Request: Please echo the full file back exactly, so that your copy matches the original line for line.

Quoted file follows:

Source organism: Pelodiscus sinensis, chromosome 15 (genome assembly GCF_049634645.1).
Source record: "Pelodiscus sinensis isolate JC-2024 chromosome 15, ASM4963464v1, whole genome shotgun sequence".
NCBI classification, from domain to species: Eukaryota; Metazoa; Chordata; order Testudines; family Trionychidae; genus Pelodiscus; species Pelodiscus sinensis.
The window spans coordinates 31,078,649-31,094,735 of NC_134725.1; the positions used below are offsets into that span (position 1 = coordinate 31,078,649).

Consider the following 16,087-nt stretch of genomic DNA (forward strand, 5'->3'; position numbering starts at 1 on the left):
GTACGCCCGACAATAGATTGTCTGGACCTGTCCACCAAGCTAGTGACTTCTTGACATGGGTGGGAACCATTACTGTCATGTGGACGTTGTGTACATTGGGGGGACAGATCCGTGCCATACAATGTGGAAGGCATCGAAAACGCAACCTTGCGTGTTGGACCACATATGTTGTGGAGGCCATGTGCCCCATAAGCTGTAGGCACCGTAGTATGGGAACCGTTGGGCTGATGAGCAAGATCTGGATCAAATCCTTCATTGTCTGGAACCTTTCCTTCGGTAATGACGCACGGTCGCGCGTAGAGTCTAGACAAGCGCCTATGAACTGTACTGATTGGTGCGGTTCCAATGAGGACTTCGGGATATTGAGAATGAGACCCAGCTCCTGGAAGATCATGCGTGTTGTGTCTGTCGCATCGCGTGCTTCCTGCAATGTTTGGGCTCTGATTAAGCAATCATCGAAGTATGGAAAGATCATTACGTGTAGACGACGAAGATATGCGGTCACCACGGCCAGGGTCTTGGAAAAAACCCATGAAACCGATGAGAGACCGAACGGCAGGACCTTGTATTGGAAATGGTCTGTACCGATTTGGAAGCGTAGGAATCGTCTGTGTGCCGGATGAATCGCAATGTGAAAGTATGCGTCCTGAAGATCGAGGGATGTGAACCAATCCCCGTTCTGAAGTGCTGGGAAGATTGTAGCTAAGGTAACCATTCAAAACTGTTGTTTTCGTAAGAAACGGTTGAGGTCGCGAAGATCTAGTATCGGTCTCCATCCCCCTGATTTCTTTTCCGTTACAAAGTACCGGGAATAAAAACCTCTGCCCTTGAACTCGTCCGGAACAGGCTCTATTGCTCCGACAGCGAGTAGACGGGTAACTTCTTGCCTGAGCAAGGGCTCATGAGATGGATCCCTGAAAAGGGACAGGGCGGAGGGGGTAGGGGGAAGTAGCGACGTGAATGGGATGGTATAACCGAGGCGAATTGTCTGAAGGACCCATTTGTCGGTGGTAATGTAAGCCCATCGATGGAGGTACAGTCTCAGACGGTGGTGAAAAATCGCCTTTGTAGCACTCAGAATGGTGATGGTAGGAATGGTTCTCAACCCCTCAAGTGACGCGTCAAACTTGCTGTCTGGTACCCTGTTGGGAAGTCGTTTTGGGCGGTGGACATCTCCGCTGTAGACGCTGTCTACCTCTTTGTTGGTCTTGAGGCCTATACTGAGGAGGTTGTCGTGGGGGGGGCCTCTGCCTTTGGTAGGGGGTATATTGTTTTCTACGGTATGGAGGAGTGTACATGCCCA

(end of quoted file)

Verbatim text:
Source organism: Pelodiscus sinensis, chromosome 15 (genome assembly GCF_049634645.1).
Source record: "Pelodiscus sinensis isolate JC-2024 chromosome 15, ASM4963464v1, whole genome shotgun sequence".
NCBI classification, from domain to species: Eukaryota; Metazoa; Chordata; order Testudines; family Trionychidae; genus Pelodiscus; species Pelodiscus sinensis.
The window spans coordinates 31,078,649-31,094,735 of NC_134725.1; the positions used below are offsets into that span (position 1 = coordinate 31,078,649).

Consider the following 16,087-nt stretch of genomic DNA (forward strand, 5'->3'; position numbering starts at 1 on the left):
GTACGCCCGACAATAGATTGTCTGGACCTGTCCACCAAGCTAGTGACTTCTTGACATGGGTGGGAACCATTACTGTCATGTGGACGTTGTGTACATTGGGGGGACAGATCCGTGCCATACAATGTGGAAGGCATCGAAAACGCAACCTTGCGTGTTGGACCACATATGTTGTGGAGGCCATGTGCCCCATAAGCTGTAGGCACCGTAGTATGGGAACCGTTGGGCTGATGAGCAAGATCTGGATCAAATCCTTCATTGTCTGGAACCTTTCCTTCGGTAATGACGCACGGTCGCGCGTAGAGTCTAGACAAGCGCCTATGAACTGTACTGATTGGTGCGGTTCCAATGAGGACTTCGGGATATTGAGAATGAGACCCAGCTCCTGGAAGATCATGCGTGTTGTGTCTGTCGCATCGCGTGCTTCCTGCAATGTTTGGGCTCTGATTAAGCAATCATCGAAGTATGGAAAGATCATTACGTGTAGACGACGAAGATATGCGGTCACCACGGCCAGGGTCTTGGAAAAAACCCATGAAACCGATGAGAGACCGAACGGCAGGACCTTGTATTGGAAATGGTCTGTACCGATTTGGAAGCGTAGGAATCGTCTGTGTGCCGGATGAATCGCAATGTGAAAGTATGCGTCCTGAAGATCGAGGGATGTGAACCAATCCCCGTTCTGAAGTGCTGGGAAGATTGTAGCTAAGGTAACCATTCAAAACTGTTGTTTTCGTAAGAAACGGTTGAGGTCGCGAAGATCTAGTATCGGTCTCCATCCCCCTGATTTCTTTTCCGTTACAAAGTACCGGGAATAAAAACCTCTGCCCTTGAACTCGTCCGGAACAGGCTCTATTGCTCCGACAGCGAGTAGACGGGTAACTTCTTGCCTGAGCAAGGGCTCATGAGATGGATCCCTGAAAAGGGACAGGGCGGAGGGGGTAGGGGGAAGTAGCGACGTGAATGGGATGGTATAACCGAGGCGAATTGTCTGAAGGACCCATTTGTCGGTGGTAATGTAAGCCCATCGATGGAGGTACAGTCTCAGACGGTGGTGAAAAATCGCCTTTGTAGCACTCAGAATGGTGATGGTAGGAATGGTTCTCAACCCCTCAAGTGACGCGTCAAACTTGCTGTCTGGTACCCTGTTGGGAAGTCGTTTTGGGCGGTGGACATCTCCGCTGTAGACGCTGTCTACCTCTTTGTTGGTCTTGAGGCCTATACTGAGGAGGTTGTCGTGGGGGGGGCCTCTGCCTTTGGTAGGGGGTATATTGTTTTCTACGGTATGGAGGAGTGTACATGCCCA